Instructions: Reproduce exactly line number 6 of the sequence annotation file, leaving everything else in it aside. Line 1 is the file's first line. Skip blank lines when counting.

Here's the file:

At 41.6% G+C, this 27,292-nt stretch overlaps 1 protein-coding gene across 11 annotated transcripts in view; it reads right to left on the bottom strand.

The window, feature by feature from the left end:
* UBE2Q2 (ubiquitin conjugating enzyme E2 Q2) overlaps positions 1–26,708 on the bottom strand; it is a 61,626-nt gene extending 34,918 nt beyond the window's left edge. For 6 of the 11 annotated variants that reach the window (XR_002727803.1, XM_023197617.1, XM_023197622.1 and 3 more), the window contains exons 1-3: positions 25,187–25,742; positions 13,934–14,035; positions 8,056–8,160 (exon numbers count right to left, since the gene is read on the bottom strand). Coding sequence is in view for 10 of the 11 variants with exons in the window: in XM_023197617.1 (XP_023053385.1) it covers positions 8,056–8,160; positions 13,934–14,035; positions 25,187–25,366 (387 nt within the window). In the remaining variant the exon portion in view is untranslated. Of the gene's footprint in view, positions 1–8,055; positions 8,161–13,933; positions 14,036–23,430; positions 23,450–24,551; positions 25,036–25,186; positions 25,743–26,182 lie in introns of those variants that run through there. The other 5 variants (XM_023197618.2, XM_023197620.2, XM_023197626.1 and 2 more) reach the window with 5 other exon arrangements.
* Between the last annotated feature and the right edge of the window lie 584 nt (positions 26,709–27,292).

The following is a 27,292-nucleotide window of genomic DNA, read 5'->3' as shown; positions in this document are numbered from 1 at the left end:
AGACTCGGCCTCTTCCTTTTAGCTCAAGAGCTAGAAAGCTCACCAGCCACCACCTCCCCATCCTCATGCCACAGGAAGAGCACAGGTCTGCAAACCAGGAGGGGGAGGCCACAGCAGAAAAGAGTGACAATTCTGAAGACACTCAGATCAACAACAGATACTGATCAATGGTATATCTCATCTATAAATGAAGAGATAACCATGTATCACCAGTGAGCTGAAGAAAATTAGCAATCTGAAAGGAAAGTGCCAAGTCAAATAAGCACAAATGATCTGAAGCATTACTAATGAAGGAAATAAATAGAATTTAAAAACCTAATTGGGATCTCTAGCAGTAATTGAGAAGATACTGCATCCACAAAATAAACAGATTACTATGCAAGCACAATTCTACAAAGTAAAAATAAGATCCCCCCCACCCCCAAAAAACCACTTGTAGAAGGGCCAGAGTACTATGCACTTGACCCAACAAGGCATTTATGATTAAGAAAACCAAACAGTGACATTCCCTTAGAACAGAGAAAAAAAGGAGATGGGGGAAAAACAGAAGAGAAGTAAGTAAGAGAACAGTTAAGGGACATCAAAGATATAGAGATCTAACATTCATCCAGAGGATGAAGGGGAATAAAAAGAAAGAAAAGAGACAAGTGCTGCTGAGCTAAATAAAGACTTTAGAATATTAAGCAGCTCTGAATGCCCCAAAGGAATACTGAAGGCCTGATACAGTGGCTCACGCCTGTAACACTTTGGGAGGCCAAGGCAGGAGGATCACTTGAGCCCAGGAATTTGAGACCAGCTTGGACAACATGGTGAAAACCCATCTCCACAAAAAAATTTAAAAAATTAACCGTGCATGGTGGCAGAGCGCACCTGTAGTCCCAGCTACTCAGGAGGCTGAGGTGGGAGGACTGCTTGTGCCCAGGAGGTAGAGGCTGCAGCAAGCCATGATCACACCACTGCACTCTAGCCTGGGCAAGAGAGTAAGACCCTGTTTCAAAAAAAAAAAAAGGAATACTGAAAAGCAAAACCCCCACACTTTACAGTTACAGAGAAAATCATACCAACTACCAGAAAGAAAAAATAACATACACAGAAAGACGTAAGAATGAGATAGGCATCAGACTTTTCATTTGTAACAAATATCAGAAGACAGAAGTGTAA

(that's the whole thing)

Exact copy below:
AGACTCGGCCTCTTCCTTTTAGCTCAAGAGCTAGAAAGCTCACCAGCCACCACCTCCCCATCCTCATGCCACAGGAAGAGCACAGGTCTGCAAACCAGGAGGGGGAGGCCACAGCAGAAAAGAGTGACAATTCTGAAGACACTCAGATCAACAACAGATACTGATCAATGGTATATCTCATCTATAAATGAAGAGATAACCATGTATCACCAGTGAGCTGAAGAAAATTAGCAATCTGAAAGGAAAGTGCCAAGTCAAATAAGCACAAATGATCTGAAGCATTACTAATGAAGGAAATAAATAGAATTTAAAAACCTAATTGGGATCTCTAGCAGTAATTGAGAAGATACTGCATCCACAAAATAAACAGATTACTATGCAAGCACAATTCTACAAAGTAAAAATAAGATCCCCCCCACCCCCAAAAAACCACTTGTAGAAGGGCCAGAGTACTATGCACTTGACCCAACAAGGCATTTATGATTAAGAAAACCAAACAGTGACATTCCCTTAGAACAGAGAAAAAAAGGAGATGGGGGAAAAACAGAAGAGAAGTAAGTAAGAGAACAGTTAAGGGACATCAAAGATATAGAGATCTAACATTCATCCAGAGGATGAAGGGGAATAAAAAGAAAGAAAAGAGACAAGTGCTGCTGAGCTAAATAAAGACTTTAGAATATTAAGCAGCTCTGAATGCCCCAAAGGAATACTGAAGGCCTGATACAGTGGCTCACGCCTGTAACACTTTGGGAGGCCAAGGCAGGAGGATCACTTGAGCCCAGGAATTTGAGACCAGCTTGGACAACATGGTGAAAACCCATCTCCACAAAAAAATTTAAAAAATTAACCGTGCATGGTGGCAGAGCGCACCTGTAGTCCCAGCTACTCAGGAGGCTGAGGTGGGAGGACTGCTTGTGCCCAGGAGGTAGAGGCTGCAGCAAGCCATGATCACACCACTGCACTCTAGCCTGGGCAAGAGAGTAAGACCCTGTTTCAAAAAAAAAAAAAGGAATACTGAAAAGCAAAACCCCCACACTTTACAGTTACAGAGAAAATCATACCAACTACCAGAAAGAAAAAATAACATACACAGAAAGACGTAAGAATGAGATAGGCATCAGACTTTTCATTTGTAACAAATATCAGAAGACAGAAGTGTAA